Original languageEnglish (US)
Pages (from-to)69-76
Number of pages8
JournalJournal of Vascular Technology
Volume25
Issue number2
StatePublished - 2001
Externally publishedYes

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Pulmonary Embolism
Venous Thrombosis
Color
Signs and Symptoms
Lower Extremity
Immobilization
Leg
Guidelines

ASJC Scopus subject areas

  • Radiology Nuclear Medicine and imaging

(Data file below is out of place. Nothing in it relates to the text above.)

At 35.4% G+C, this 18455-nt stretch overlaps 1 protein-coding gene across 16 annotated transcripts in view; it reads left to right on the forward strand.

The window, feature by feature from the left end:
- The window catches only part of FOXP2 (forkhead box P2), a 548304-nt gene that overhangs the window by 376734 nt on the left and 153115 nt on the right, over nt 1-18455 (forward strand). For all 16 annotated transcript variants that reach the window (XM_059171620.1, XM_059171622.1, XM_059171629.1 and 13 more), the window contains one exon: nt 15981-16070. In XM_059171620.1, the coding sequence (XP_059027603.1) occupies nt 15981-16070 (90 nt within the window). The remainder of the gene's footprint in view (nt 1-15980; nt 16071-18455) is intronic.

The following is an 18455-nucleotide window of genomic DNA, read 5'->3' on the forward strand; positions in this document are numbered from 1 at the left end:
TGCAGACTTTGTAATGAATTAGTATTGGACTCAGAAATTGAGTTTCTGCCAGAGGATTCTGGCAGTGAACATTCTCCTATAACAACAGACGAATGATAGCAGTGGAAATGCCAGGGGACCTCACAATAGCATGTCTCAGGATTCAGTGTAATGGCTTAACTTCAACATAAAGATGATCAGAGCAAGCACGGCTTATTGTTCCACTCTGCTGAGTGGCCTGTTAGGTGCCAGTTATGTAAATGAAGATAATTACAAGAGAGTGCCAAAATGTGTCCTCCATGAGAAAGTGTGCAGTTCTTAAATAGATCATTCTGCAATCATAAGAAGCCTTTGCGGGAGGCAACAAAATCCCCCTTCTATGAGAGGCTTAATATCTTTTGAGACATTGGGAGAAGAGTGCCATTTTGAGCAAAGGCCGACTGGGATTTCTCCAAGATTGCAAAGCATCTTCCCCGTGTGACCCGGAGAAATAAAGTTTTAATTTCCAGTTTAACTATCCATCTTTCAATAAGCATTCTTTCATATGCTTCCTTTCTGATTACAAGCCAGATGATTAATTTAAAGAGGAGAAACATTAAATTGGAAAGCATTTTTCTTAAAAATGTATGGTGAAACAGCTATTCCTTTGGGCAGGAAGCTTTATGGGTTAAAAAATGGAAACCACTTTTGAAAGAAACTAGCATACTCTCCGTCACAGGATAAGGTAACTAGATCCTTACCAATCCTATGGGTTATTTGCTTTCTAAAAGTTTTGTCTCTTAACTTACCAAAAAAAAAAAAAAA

• Cardiology and Cardiovascular Medicine

Cite this

Prevalence of acute deep venous thrombosis and the appropriate indications for the use of color-flow duplex scanning in patients with suspected pulmonary embolism. / Davies, S. L.; Mattos, M. A.; Markwell, S. J.; Mclafferty, Robert; Ramsey, D. E.; Hodgson, K. J.

In: Journal of Vascular Technology, Vol. 25, No. 2, 2001, p. 69-76.

Research output: Contribution to journalArticle